The Gold Rush (1925) Poster



The "dancing rolls" sequence was so popular with audiences that, in some cases (such as the film's Berlin premiere), projectionists stopped the film and replayed the scene.
Charles Chaplin stated that this was the film by which he most wanted to be remembered.
The scene where The Lone Prospector and Big Jim have a boot for supper took three days and 63 takes to suit director Charles Chaplin. The boot was made of licorice, and Chaplin was later rushed to a hospital suffering insulin shock. The boot was made by the firm of Hillaby's in Pontefract, West Yorkshire, England; Pontefract is famous for growing licorice and making it into "Pomfret [Pontefract] Cakes".
At the time of filming, Charles Chaplin and Georgia Hale were having an affair, so that when their finale's lingering kiss was filmed, it was (according to Hale in Unknown Chaplin [1983]) "not acting". By the time the movie was re-issued in 1942, Chaplin was long done with Hale, and he trimmed their final scene to exclude the long kiss.
Mack Swain decided to quit, complaining that he couldn't bear such a vigorous role wearing a thick fur winter suit. Chaplin let him leave, but decided to coax him back. Unfortunately, Swain had already shaved and rather than have him wear a fake beard, Chaplin decided to pause production until Swain regrew his beard.
The 2,500 men playing prospectors were real vagrants who were hired for one day's pay.
The movie's poster was as #13 of "The 25 Best Movie Posters Ever" by Premiere.
The fifth highest grossing silent film in history.
There was 27 times more film shot than appeared in the final cut.
A real American Black Bear was used for the scene where the "Lone Prospector" encounters the beast. This was unusual for the time, when it was normal for very phoney-looking costumed men to play large animals.
Originally a stagehand wore the chicken suit from Jim's hallucination. But when he couldn't mime Charles Chaplin's walk and manners, Chaplin himself donned the suit.
In his autobiography, Charles Chaplin revealed he had the idea for this film at Pickfair, the home of Mary Pickford and Douglas Fairbanks. Indeed, his two friends and associates were showing him pictures of Alaska and Klondike. One of them was picturing prospectors climbing the Chilkoot col, which gave Chaplin the subject of his next movie.
Premiere voted this movie as one of "The 50 Greatest Comedies Of All Time" in 2006.
The part of Georgia (the showgirl) was originally written for Charles Chaplin's new wife Lita Grey, but she was replaced by Georgia Hale when she became pregnant.
The only Charles Chaplin silent comedy in which he began to shoot with a story fully worked out.
The first of Charles Chaplin's silent films which he revived with the addition of sound for new audiences.
Was voted the 15th Greatest Film of all time by Entertainment Weekly.
During production, Charles Chaplin's short-lived marriage to Lita Grey collapsed and he embarked on an affair with leading lady Georgia Hale.
The film entered the public domain in 1953 because the claimants neglected to renew its copyright registration.
Location filming proved too problematic so Charles Chaplin shot the entire film on the backlot and stages of his Hollywood studio, including an elaborate reconstruction of the Klondike. His leisurely approach to film-making - and multiple takes - did not suit the demands of location filming.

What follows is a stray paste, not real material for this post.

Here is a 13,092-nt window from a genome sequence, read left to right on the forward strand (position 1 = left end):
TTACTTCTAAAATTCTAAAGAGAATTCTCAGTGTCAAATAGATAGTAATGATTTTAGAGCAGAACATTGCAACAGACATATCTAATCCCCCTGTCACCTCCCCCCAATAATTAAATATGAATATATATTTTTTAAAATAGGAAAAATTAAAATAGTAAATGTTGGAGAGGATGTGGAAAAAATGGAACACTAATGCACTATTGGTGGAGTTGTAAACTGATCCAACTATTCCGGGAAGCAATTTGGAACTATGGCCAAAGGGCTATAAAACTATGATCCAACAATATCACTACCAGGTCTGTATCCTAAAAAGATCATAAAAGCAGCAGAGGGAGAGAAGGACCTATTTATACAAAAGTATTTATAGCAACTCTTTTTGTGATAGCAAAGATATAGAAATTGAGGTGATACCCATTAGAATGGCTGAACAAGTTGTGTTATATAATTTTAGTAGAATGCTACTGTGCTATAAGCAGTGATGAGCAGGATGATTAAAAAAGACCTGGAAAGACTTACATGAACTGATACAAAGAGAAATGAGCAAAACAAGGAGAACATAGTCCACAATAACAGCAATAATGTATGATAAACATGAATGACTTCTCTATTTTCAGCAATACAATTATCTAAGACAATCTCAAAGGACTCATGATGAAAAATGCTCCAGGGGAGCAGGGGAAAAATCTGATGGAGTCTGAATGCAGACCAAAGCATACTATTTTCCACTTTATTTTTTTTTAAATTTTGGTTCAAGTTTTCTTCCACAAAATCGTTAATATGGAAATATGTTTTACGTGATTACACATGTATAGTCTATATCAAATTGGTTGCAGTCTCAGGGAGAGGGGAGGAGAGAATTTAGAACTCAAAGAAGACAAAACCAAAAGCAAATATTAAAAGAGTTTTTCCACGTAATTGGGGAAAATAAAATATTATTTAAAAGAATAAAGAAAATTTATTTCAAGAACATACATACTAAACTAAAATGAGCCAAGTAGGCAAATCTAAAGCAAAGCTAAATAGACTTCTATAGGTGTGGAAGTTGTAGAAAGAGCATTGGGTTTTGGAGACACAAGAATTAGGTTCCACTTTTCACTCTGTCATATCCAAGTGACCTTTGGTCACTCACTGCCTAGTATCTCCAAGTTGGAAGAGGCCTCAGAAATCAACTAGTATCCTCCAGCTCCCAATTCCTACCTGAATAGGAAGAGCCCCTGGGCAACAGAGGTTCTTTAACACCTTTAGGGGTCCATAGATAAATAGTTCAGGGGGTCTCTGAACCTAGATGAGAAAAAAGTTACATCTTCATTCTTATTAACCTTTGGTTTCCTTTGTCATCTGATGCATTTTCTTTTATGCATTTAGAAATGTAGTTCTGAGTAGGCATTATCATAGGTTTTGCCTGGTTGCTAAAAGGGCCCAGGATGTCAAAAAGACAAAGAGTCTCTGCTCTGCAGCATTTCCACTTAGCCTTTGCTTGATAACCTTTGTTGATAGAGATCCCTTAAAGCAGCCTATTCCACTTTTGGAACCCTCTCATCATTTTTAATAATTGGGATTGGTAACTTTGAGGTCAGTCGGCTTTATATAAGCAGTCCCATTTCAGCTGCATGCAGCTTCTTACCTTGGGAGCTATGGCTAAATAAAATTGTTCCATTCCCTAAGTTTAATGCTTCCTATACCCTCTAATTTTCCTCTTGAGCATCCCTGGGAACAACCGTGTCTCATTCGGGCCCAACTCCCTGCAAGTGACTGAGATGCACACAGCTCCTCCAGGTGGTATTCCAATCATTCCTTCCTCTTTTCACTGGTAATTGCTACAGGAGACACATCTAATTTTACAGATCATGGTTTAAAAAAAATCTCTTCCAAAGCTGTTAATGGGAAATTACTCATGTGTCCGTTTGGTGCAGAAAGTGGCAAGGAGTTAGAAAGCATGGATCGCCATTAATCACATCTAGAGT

This movie was re-released in theaters in 1942 with a new musical score. Much of the new music was written by Charles Chaplin himself, in collaboration with musical director Max Terr. Chaplin also added sound effects to the film, and replaced the silent movie title cards with descriptive voice-over narration (the 1942 version is included in the two-disc Special Edition DVD of the film). The new release received two Oscar nominations in 1943: Best Music Score of a Dramatic or Comedy Picture and ironically for Best Sound.
In 2007, the American Film Institute ranked this as the #58 Greatest American Movie of All Time.
The only location shot used in the final cut of the film is opening shot of the miners heading up Chilkoot Pass.
Carole Lombard tested for the female lead after Lita Grey's unexpected pregnancy forced her to drop out of the film.
Early working titles included "Lucky Strike" and "The Northern Story".
This film was selected to the National Film Registry, Library of Congress, in 1992.
Included among the '1001 Movies You Must See Before You Die', edited by Steven Jay Schneider.
When shot silent, the film would utilize the entire image area available measuring 1.33:1. When reissued in 1942 with sound the sound strip was overlaid over the left part of the film, and the top and bottom were cropped as well to maintain the 1.37:1 academy ratio resulting in sometimes awkward image composition. This can be seen on the Warner DVD releases of the reissue, while the previous Image entertainment disc was mastered from the full silent aperture negative and does not contain the cropping.
Charles Chaplin claimed he got the idea for the film when he saw pictures of gigantic lines of prospectors heading up to the Alaskan gold fields.
The first United Artists film in which Charles Chaplin took a starring role.
The roll dance is one of the most famous sequences in the film although Roscoe 'Fatty' Arbuckle had done something similar in the film The Rough House (1917).
From the title card, the "dinner roll dance" is introduced as "The Oceania Roll Dance".

See also

Goofs | Crazy Credits | Quotes | Alternate Versions | Connections | Soundtracks

Contribute to This Page